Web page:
Well this looks mildly terrifying. Here is one of the first images released from Tim Burton’s upcoming Miss Peregrine’s Home for Peculiar Children. Based on the bestselling novel, the film stars Eva Green, Allison Janney, and Samuel L. Jackson. Miss Peregrine’s Home for Peculiar Children will be released in UK cinemas in Autumn 2016.

Demolition Trailer

Demolition is about a successful investment banker who struggles to cope after the tragic death of his wife. The film stars Jake Gyllenhaal, Naomi Watts and Chris Cooper. Directed by Dallas Buyers Club helmer Jean-Marc Valleé, Demolition hits UK cinemas on 29th April 2016.

Independence Day: Resurgence Poster

IDR Poster

Here is a new poster for the delayed sequel Independence Day: Resurgence. The film is set twenty years after the original, and sees the return of director Roland Emmerich and cast members Jeff Goldblum, Bill Pullman, and Vivica A. Fox. Independence Day: Resurgence launches on UK screens on 23rd June 2016.

Film Review: Robot & Frank

Robot & Frank is a simply charming film. With great writing, directing and performances, Jake Schreier’s film is a real treat.

In the near future, Hunter is concerned about the health and well being of his father Frank, who suffers with memory lapses. Hunter gets Frank a robot to help him around the house. Retired jewel thief Frank is reluctant to have the robot around the house, until he discovers another use for his new companion…

The main reason that Robot & Frank is such an enjoyable watch is because the film is perfectly pitched. Schreier provides the right mix of  humour, reflection and fun. The film never becomes overly schmaltzy, too maudlin or descends into ridiculous caper. Screenwriter Christopher D. Ford has produced a story that hits the right note. The premise is simple yet very effective, with engaging themes.

Robot & Frank develops a good premise into a narrative that captures the viewer’s attention. Characters in the film are believable, and relationships are quite natural. The interaction between Frank and Robot are the real highlight nevertheless. Despite a leap in technology, it is very easy to see how this relationship would be fruitful to Frank. Their scenes together are well written and strike the right balance between being pensive and amusing.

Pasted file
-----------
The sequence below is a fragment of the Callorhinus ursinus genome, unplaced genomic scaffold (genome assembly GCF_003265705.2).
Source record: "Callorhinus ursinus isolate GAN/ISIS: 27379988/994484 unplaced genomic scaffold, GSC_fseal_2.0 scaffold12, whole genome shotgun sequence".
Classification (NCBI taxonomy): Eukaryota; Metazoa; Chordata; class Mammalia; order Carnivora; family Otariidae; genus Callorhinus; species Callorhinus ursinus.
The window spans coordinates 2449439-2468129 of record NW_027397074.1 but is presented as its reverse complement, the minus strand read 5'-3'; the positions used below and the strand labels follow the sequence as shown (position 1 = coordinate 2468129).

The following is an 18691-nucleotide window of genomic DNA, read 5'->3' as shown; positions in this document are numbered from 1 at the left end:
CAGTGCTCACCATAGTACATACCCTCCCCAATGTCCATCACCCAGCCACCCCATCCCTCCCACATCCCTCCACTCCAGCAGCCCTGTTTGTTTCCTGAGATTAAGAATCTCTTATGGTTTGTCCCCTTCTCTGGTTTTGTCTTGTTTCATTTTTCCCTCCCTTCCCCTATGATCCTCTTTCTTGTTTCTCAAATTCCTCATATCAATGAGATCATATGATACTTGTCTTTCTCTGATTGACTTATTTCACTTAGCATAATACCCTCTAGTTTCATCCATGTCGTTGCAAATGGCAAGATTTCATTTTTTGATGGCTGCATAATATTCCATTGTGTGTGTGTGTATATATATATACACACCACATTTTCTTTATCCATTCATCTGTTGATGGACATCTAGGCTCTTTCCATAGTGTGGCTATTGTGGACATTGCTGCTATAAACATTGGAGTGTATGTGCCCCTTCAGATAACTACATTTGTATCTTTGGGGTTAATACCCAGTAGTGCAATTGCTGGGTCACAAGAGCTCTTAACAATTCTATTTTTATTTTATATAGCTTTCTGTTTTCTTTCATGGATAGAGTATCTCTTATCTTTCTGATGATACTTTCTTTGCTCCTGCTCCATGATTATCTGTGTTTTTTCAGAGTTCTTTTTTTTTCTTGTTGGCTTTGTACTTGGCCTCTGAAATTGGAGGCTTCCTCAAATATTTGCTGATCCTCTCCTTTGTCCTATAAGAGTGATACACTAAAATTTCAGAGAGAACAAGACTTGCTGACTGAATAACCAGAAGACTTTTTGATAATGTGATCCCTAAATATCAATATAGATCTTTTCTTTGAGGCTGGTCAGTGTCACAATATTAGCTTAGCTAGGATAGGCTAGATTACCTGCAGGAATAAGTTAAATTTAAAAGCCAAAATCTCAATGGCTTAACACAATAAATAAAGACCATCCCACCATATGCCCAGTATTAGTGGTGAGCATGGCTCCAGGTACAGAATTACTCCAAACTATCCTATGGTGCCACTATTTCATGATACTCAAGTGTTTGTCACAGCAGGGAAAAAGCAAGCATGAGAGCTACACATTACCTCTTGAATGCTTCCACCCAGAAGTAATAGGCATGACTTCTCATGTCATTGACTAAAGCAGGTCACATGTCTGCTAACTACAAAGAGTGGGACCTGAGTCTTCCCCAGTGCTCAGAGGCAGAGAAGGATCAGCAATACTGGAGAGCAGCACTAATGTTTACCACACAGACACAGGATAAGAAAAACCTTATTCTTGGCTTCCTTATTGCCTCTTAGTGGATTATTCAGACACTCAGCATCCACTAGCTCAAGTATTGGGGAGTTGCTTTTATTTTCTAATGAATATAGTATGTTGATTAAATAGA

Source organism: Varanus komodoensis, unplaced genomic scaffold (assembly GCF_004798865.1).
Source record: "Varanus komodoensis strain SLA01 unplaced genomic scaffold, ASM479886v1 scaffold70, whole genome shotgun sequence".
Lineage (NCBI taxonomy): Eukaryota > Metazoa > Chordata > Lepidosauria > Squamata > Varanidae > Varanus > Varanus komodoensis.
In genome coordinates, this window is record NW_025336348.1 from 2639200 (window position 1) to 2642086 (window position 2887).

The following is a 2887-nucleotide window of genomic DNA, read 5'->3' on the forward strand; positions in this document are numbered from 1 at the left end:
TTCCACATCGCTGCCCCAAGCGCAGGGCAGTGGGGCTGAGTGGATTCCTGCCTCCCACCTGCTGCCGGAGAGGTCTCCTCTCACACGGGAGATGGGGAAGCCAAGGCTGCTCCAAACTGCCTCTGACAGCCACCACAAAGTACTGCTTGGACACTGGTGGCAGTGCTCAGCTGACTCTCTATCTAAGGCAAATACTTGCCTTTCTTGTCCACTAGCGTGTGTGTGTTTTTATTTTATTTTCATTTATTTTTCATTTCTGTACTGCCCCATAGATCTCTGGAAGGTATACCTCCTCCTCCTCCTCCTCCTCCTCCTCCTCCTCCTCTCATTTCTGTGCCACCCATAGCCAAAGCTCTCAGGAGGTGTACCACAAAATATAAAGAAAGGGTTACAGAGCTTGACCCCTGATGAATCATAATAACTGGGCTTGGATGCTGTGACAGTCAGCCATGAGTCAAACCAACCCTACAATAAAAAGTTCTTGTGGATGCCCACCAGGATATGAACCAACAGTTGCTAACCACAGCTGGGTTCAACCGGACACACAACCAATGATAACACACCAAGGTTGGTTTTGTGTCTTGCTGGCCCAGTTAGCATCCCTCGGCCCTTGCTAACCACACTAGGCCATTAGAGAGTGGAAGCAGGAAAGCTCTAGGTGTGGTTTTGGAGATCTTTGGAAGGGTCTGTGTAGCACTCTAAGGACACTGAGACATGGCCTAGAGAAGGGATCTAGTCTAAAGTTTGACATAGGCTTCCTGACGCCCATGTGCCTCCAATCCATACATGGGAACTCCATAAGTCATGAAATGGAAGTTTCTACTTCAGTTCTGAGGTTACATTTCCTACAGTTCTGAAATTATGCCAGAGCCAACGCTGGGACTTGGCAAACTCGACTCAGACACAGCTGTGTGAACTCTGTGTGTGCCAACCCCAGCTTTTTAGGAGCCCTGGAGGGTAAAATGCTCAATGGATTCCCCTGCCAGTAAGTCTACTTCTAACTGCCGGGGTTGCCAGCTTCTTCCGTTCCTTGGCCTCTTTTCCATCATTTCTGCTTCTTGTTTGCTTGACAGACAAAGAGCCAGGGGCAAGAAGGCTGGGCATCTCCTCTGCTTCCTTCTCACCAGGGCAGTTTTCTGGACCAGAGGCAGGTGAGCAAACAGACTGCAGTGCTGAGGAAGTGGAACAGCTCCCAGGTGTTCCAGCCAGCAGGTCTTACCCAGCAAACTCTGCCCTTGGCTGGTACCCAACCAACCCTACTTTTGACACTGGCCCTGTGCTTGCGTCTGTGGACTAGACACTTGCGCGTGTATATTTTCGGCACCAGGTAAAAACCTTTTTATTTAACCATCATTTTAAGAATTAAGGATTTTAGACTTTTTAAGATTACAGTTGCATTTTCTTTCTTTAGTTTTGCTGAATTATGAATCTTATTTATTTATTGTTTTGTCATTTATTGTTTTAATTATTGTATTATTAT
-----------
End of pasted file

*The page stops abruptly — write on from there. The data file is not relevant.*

The film features a great central performance by Frank Langella. Strong support is provided by Susan Sarandon, Liv Tyler and James Marsden. Peter Sarsgaard was a great choice to voice Robot.

Like many great science fiction films, Robot & Frank is not really about the technology. It may, however, have viewers wishing they had a robot of their own. Highly recommended viewing.

Robot & Frank is being screened at the London Film Festival in October 2012.

Film Review: Straw Dogs

Forty years after the original, Rod Lurie’s remake of Straw Dogs is a competent thriller. The film should satisfy most audiences sufficiently, although fans of the original may not be as impressed.

LA screenwriter David Sumner and his actress wife Amy move to her home town in the deep South so he can concentrate on writing his next movie. Hiring some of Amy’s old friends to renovate the house, David immediately sticks out as an outsider in the closed community. As tension grows between David and his employees, his relationship with Amy is also impacted…

Straw Dogs stands up rather well as an independent film. Compared to Sam Peckinpah’s original, it is unsurprisingly inferior. Nonetheless, there are some positive aspects of the remake. For one, the decision to set the film in small town Mississippi is a sound choice. The setting has the same tropes as the small English town of the 1971 film: a closed community, suspicious of outsiders, who look after their own. The setting may make the film more relatable to global audiences, and certainly to American ones.